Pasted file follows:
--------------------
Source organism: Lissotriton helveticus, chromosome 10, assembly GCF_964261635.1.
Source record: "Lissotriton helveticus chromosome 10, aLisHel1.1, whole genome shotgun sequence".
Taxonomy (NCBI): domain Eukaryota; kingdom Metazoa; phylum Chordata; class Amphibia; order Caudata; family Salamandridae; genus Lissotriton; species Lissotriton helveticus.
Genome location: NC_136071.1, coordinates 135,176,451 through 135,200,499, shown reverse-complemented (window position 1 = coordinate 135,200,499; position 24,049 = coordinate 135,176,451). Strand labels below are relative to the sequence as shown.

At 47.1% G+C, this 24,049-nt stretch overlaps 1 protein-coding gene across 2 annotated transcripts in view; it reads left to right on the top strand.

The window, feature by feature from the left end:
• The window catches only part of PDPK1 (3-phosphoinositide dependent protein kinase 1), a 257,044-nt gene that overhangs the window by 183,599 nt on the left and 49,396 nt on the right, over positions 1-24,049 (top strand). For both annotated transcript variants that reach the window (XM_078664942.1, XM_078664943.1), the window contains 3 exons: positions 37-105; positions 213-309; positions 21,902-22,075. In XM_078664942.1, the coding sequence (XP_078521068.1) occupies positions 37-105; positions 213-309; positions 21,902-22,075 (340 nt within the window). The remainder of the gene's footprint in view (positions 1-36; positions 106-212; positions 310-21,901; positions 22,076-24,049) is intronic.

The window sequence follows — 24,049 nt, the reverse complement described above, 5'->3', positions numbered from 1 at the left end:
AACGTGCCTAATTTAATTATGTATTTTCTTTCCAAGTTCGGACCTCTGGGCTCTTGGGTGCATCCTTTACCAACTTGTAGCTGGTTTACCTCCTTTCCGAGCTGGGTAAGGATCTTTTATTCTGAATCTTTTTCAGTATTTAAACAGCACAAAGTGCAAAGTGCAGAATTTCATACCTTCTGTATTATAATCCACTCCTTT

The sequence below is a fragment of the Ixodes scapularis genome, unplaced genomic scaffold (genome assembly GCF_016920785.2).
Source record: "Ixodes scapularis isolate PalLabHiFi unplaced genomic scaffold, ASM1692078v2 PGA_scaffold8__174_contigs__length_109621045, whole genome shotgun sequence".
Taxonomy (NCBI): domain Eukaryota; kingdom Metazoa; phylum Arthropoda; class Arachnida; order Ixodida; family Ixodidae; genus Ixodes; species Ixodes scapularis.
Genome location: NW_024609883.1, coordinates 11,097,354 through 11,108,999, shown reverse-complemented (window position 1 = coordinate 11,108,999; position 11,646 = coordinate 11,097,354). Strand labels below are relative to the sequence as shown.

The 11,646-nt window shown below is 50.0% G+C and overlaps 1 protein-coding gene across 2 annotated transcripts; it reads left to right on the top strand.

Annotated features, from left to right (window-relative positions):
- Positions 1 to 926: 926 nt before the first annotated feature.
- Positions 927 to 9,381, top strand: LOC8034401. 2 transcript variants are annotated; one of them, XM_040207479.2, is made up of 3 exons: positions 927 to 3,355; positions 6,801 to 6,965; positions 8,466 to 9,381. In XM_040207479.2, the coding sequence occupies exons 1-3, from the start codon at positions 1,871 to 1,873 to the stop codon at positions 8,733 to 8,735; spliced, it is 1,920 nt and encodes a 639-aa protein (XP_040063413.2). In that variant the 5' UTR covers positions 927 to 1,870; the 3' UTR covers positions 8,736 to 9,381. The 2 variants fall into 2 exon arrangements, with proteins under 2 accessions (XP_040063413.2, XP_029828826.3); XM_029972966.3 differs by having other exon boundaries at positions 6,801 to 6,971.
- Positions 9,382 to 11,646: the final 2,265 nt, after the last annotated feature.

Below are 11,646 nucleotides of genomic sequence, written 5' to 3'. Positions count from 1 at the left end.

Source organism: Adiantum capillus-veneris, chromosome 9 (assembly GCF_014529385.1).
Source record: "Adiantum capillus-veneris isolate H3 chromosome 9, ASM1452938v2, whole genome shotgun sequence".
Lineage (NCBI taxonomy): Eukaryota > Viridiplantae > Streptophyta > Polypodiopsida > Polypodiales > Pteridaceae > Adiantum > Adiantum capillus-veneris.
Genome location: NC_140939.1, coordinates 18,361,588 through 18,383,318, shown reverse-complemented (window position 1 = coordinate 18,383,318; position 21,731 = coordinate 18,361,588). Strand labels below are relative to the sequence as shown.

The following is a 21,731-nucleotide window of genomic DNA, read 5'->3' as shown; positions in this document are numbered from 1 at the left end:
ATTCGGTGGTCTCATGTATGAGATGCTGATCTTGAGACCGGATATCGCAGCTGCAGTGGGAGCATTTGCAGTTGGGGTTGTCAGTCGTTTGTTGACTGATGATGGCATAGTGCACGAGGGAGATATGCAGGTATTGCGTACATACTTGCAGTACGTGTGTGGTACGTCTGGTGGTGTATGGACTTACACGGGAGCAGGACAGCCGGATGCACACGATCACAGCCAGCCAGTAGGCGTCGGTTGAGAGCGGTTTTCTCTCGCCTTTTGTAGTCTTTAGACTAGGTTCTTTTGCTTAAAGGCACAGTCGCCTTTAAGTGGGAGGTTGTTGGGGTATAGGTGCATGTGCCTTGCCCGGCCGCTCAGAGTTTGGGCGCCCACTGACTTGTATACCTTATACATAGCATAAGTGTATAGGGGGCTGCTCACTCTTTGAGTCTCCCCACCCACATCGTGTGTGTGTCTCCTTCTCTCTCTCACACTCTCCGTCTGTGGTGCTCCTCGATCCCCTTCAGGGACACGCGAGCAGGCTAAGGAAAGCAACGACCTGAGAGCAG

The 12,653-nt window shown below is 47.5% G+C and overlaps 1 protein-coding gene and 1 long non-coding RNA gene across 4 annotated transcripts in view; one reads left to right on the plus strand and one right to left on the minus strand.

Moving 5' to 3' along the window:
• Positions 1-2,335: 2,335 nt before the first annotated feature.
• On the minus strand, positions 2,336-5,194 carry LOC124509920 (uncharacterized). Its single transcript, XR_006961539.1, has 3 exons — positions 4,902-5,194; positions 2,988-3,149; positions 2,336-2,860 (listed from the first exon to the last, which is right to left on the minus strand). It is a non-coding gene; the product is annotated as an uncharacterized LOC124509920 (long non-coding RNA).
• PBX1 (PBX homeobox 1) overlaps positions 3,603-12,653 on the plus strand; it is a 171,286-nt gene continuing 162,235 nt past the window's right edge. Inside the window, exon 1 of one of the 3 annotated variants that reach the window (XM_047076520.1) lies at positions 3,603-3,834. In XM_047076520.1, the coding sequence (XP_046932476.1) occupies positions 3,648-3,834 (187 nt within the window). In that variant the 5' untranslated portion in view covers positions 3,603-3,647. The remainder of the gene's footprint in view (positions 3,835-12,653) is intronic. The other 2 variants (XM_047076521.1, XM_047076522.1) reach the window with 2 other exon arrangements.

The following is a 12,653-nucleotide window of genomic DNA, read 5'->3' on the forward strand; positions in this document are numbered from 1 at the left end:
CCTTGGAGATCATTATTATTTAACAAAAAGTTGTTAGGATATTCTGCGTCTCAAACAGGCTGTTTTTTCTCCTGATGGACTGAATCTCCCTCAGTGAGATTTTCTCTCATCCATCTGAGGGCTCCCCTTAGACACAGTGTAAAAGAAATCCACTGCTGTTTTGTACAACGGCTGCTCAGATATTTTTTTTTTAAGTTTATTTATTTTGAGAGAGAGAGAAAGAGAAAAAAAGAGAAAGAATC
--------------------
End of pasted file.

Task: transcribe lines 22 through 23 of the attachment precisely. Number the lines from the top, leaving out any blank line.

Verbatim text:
Lineage (NCBI taxonomy): Eukaryota > Viridiplantae > Streptophyta > Polypodiopsida > Polypodiales > Pteridaceae > Adiantum > Adiantum capillus-veneris.
Genome location: NC_140939.1, coordinates 18,361,588 through 18,383,318, shown reverse-complemented (window position 1 = coordinate 18,383,318; position 21,731 = coordinate 18,361,588). Strand labels below are relative to the sequence as shown.